A Newbie's Guide to USENET   -  Shery Ma Belle Arrieta
If you deal with computer problems often and are not familiar with USENET, then you don't know what you are missing. This article will get you started with one of the best help resources you can find on the web.

My COMDEX Review...Blue Man Group; Live at Luxor  -  Hardware Hell
Meanwhile, while everyone is writing reviews and so on of all the latest hardware, I would like to share my experience with the Blue Man Group Live at Luxor. From an entertainment perspective, this show was worth every bit as much mention as any new product at COMDEX. The only problem is how to put it into words. Definitely not your usual Vegas type show.

Secret of Computer Training: Treat Your Brain as an Individual   -  Paul Goodison
How come when asked about a training course or study text one person can say "I just passed my MCSE with this - great!" But the next guy says, "This sucked - the information was so poorly presented!" How are you supposed to make the right choice? How can they disagree so much? So what IS going to work for you? Here's the five point "Self Exam" to take, before you part with any money.

Maintaining and Troubleshooting Your Laptop Battery   -  Bill Platt
The actual life of a laptop battery will vary with computer usage habits. For most users, it is not uncommon to experience differences in battery life, of anywhere from just under one hour to over two hours in each sitting. If you are experiencing shorter battery life cycles, say 10 to 15 minutes, it may not yet be time to order that new battery.

The Maximum Transmission Unit (MTU) and Related Registry Setting Explained and Tweaked  to Increase Your Surfing Speeds  -  Phil Croucher
The Maximum Transmission Unit (MTU) of a network is the largest packet size that can be transferred in a frame, including headers and trailers. 

Quick View of the Pentium III and Celeron CPU   -  Phil Croucher
A quick look at the differences, pros, cons including Pentium II.

How old is my BIOS?   -  Phil Croucher
If you want to check how old your BIOS is, the date is on the start-up screen, usually buried in the BIOS ID String. If not, this explains how to find out using debug.

About Plug n Pray including ESCD   -  Phil Croucher
Although Windows '95 or a PnP BIOS can do a lot by themselves, you really need the lot, e.g. a Plug and Play BIOS, with compatible devices and an Operating System for the best performance.

The Lowdown on Ethernet    -  Phil Croucher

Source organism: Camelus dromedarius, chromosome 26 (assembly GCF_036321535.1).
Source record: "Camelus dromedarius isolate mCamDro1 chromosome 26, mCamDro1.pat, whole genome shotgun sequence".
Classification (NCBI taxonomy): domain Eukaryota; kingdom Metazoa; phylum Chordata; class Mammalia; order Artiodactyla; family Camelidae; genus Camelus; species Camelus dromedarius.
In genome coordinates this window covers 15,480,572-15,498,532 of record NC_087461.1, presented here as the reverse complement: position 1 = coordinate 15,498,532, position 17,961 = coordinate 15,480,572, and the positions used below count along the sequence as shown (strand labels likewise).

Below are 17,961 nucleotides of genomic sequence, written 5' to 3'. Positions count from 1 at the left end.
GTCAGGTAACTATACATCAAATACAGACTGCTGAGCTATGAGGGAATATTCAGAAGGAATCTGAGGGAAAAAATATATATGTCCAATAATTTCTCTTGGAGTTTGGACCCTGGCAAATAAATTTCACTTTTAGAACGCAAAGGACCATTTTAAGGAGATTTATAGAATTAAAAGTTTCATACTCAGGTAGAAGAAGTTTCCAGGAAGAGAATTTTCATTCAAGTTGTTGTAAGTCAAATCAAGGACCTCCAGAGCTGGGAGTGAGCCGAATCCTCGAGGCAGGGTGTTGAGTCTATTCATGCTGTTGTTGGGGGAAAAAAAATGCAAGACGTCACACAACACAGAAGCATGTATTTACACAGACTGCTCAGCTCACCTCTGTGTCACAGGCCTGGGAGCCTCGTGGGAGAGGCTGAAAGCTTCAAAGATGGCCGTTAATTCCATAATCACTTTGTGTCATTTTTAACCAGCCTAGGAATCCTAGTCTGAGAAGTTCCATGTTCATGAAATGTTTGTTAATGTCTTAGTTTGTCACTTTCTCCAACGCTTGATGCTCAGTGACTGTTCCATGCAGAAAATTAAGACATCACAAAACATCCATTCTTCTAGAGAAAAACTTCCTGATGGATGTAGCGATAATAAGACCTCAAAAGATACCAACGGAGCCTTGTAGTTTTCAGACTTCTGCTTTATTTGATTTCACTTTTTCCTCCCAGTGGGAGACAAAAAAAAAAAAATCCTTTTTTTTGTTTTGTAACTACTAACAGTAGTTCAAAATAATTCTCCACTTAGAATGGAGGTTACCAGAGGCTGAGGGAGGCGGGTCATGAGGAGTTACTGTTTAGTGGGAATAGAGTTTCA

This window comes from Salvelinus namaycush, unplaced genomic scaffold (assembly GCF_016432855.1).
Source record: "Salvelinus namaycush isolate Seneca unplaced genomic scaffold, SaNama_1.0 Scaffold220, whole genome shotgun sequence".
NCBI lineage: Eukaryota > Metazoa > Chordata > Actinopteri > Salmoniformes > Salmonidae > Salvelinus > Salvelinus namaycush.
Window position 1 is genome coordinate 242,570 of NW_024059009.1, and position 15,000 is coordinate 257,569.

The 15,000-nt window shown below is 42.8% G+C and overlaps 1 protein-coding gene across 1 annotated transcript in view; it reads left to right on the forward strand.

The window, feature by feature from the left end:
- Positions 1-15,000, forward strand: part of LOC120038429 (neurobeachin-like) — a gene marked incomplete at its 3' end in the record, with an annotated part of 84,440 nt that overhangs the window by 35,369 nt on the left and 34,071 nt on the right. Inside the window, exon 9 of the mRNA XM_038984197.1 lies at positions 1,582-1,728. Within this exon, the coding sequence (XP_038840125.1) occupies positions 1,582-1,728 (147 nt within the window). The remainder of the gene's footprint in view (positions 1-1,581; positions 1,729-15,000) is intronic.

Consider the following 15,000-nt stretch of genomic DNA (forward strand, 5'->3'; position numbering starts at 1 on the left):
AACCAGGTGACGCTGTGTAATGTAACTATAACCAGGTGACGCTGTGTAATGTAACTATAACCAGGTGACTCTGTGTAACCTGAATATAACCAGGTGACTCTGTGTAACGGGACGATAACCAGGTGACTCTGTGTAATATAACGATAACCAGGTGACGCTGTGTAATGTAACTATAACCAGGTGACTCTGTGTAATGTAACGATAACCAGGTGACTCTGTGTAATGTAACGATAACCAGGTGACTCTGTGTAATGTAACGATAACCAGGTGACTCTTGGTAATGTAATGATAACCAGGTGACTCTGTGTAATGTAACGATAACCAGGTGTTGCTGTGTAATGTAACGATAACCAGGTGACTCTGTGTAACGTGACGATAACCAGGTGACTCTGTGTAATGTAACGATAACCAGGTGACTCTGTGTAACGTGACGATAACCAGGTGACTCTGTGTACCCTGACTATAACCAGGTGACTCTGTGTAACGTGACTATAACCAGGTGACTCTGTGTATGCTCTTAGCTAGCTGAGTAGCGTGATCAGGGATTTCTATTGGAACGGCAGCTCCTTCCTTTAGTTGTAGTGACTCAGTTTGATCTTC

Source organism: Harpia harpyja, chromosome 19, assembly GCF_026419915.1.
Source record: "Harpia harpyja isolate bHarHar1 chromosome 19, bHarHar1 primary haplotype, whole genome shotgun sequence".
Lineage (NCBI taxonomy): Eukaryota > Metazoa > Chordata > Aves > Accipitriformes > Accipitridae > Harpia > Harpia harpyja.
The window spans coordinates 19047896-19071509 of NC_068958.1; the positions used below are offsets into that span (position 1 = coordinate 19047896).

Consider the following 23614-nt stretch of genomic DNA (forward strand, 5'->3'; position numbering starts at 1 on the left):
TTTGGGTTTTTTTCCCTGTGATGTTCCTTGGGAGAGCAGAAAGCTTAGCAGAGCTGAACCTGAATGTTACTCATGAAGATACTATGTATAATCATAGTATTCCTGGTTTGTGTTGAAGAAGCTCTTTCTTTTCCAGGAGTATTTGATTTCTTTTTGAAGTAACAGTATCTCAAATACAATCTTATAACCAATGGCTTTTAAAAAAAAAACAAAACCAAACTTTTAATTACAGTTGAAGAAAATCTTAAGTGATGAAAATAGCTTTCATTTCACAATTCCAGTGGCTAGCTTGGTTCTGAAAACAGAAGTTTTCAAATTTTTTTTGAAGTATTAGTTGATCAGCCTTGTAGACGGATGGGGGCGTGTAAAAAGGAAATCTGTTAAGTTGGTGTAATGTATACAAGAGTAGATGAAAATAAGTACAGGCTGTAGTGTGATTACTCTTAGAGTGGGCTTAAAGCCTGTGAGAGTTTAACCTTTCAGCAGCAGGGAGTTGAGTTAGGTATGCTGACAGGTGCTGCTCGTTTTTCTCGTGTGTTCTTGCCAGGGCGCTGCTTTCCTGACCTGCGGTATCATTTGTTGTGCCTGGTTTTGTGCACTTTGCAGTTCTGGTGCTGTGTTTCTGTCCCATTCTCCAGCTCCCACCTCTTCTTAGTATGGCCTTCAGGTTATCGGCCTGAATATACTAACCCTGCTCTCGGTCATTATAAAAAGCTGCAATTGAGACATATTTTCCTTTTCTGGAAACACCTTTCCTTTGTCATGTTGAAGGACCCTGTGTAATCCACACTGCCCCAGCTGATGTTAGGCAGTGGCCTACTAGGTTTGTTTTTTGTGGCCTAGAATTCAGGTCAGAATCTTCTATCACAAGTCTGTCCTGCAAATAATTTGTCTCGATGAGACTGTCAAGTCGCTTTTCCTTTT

Ethernet is the most common of many ways of allowing computers to talk to each other.

Parallel Communications Explained  -  Phil Croucher
Parallel communications are used over very short distances; typically inside the computer itself and to printers. This method, together with the connector, was developed by Centronics and used by IBM in its first PC.

Shadow RAM   -  Phil Croucher
Shadow RAM is the process of copying the contents of a ROM directly into extended memory which is given the same address as the ROM, from where it will run much faster. The original ROM is then disabled, and the new location write protected.

UART Explained   -  Phil Croucher
The Universal Asynchronous Receiver/Transmitter is the device inside your computer that turns the internal parallel data stream into serial for transmission down one cable. 

Flash BIOS Upgrades   -  Phil Croucher
Your manual should state whether the board has a Flash BIOS (most modern ones do), but if you don't have a manual, or just want to make sure, look under the sticker and look for these codes on the chip (xxx just denotes the capacity):

Other Info by Phil Croucher

BIOS Tweaks Archive
A collection of past BIOS settings and tweaks provided by Phil Croucher, author of  
The BIOS Companion.

About Hard Disks
Hard disks were originally called Winchester drives, after one that IBM made for mainframes, which had 30 Mb fixed and 30 removable, after the Winchester 30-30 caliber rifle.

Memory Markings
Numbering on a chip is split into two, although it never looks like that. The first part 
indicates complexity, and the second the data path size, or how many bits can be read 
or written at the same time.

ASCII (pronounced "ask-ee") is short for American Standard Code for Information Interchange, an internationally agreed standard (laid down by the American National Standards Institute-ANSI) which gives each character of the alphabet a number, translated by other equipment according to what country it thinks it's in.

Dead Hard Drives
The days of reconstructing broken files with a sector editor are long gone. The best way out of trouble is not to get into it,  you must always have backups! However, in case they don't work...

The Universal Serial Bus is a standard replacement for the antiquated connectors on the back of the average PC; computers will likely come with two USB ports as standard.

A similar idea to USB, but faster, originally developed by Apple, and now called IEEE 1394, or even HPSB (High performance Serial Bus)

Thanks to  Phil Croucher, author of  The A+ Reference Book,, The BIOS Companion, Communications and Networks  and others, for sharing his knowledge with us. You can find more information about his books here. Articles from other sources will be noted. Contact us if you would like to submit an article to be included on Hardware Hell.


Deleting Temporary Files Painlessly

Updated 02/27/12